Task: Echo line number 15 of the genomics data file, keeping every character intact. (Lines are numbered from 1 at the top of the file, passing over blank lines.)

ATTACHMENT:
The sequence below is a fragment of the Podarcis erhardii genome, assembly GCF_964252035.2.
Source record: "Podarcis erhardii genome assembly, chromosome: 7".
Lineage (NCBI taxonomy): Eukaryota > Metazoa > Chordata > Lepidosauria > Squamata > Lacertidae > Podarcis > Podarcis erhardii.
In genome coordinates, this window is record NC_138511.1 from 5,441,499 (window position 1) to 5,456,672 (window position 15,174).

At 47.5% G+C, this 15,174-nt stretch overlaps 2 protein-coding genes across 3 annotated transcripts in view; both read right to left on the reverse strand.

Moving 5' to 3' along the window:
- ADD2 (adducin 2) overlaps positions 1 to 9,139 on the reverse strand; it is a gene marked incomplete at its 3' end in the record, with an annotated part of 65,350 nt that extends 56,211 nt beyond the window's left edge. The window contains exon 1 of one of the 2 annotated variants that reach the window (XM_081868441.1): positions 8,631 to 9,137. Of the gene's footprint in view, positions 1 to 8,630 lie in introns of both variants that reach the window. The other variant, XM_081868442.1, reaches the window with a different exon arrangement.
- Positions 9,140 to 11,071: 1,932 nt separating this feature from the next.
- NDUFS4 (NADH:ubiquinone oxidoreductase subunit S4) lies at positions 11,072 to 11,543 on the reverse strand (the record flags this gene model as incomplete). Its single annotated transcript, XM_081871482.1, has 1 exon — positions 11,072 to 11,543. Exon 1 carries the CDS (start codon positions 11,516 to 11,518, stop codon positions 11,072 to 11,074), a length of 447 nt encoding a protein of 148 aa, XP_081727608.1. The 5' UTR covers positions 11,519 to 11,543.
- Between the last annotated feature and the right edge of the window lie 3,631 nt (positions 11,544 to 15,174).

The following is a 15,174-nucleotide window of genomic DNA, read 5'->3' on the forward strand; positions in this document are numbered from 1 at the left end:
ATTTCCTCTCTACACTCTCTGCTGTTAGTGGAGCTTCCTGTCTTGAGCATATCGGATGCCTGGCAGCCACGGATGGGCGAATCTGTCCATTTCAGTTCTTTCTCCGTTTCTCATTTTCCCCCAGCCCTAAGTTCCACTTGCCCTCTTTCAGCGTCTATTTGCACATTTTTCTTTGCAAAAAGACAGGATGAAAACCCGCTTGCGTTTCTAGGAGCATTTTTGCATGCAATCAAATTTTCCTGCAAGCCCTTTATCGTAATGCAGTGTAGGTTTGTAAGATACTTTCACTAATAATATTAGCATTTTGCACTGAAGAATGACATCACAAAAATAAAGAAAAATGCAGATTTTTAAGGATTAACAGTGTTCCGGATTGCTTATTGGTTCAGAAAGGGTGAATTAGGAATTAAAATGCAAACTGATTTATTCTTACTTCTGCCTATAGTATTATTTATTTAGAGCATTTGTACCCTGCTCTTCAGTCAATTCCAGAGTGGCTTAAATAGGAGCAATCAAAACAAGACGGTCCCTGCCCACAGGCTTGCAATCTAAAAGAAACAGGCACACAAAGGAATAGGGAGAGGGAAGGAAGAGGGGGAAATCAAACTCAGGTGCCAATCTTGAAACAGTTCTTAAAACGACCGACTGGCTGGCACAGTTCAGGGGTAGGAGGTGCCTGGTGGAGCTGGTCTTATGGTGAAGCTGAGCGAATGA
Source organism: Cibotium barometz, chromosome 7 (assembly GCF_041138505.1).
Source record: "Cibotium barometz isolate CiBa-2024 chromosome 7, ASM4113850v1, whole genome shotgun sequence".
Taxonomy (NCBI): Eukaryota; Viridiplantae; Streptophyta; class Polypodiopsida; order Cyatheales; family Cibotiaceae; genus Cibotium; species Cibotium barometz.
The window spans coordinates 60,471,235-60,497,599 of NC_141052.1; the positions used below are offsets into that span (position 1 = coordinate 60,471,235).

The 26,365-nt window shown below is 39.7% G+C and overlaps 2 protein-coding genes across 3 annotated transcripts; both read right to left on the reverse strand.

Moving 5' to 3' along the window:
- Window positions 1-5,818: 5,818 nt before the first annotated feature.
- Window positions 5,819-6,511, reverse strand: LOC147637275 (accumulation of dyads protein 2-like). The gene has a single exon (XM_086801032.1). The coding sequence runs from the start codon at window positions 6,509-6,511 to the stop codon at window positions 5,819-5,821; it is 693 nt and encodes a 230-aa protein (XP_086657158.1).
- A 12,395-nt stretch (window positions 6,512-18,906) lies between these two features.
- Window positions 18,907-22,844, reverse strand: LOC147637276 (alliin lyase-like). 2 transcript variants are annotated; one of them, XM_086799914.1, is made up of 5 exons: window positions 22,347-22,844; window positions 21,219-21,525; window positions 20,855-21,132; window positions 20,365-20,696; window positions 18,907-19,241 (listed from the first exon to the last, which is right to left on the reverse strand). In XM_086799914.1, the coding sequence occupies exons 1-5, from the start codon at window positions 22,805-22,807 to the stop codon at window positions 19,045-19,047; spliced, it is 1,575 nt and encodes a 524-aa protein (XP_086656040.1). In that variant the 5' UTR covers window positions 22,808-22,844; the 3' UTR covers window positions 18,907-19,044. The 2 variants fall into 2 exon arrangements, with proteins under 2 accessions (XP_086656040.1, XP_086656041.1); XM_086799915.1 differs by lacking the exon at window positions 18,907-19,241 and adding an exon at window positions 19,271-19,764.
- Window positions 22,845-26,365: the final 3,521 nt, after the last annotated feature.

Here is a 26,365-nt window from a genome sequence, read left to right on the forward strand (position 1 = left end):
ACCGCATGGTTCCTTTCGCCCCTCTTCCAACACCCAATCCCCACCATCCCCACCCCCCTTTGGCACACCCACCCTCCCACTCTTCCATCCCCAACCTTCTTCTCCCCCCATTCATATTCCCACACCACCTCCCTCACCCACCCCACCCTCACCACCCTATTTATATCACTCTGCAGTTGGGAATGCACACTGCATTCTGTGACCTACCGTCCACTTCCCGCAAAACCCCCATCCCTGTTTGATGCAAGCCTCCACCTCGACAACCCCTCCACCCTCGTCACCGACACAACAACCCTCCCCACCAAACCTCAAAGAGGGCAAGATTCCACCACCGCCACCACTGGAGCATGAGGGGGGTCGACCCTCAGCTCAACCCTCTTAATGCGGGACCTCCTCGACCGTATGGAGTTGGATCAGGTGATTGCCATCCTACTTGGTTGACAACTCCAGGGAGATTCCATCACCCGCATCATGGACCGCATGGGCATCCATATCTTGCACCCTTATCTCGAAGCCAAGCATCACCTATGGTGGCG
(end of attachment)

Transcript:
Taxonomy (NCBI): Eukaryota; Viridiplantae; Streptophyta; class Polypodiopsida; order Cyatheales; family Cibotiaceae; genus Cibotium; species Cibotium barometz.